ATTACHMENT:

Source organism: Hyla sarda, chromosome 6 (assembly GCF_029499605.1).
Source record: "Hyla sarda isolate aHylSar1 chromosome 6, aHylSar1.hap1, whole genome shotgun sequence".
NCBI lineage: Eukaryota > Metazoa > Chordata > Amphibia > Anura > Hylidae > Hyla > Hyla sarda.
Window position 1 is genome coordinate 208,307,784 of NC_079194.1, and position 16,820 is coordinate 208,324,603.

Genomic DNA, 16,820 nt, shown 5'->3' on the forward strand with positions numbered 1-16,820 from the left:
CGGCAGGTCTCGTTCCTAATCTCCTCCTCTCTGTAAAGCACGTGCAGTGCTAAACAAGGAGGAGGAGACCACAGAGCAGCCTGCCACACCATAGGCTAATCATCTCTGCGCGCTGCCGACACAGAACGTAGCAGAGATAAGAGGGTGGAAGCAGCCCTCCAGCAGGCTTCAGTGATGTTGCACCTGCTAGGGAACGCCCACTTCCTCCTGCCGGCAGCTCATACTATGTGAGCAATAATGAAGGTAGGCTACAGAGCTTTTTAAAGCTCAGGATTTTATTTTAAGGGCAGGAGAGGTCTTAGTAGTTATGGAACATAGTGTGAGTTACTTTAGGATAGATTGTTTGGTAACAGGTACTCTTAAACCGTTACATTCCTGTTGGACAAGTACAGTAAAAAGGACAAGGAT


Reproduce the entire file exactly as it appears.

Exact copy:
Source organism: Hyla sarda, chromosome 6 (assembly GCF_029499605.1).
Source record: "Hyla sarda isolate aHylSar1 chromosome 6, aHylSar1.hap1, whole genome shotgun sequence".
NCBI lineage: Eukaryota > Metazoa > Chordata > Amphibia > Anura > Hylidae > Hyla > Hyla sarda.
Window position 1 is genome coordinate 208,307,784 of NC_079194.1, and position 16,820 is coordinate 208,324,603.

Genomic DNA, 16,820 nt, shown 5'->3' on the forward strand with positions numbered 1-16,820 from the left:
CGGCAGGTCTCGTTCCTAATCTCCTCCTCTCTGTAAAGCACGTGCAGTGCTAAACAAGGAGGAGGAGACCACAGAGCAGCCTGCCACACCATAGGCTAATCATCTCTGCGCGCTGCCGACACAGAACGTAGCAGAGATAAGAGGGTGGAAGCAGCCCTCCAGCAGGCTTCAGTGATGTTGCACCTGCTAGGGAACGCCCACTTCCTCCTGCCGGCAGCTCATACTATGTGAGCAATAATGAAGGTAGGCTACAGAGCTTTTTAAAGCTCAGGATTTTATTTTAAGGGCAGGAGAGGTCTTAGTAGTTATGGAACATAGTGTGAGTTACTTTAGGATAGATTGTTTGGTAACAGGTACTCTTAAACCGTTACATTCCTGTTGGACAAGTACAGTAAAAAGGACAAGGAT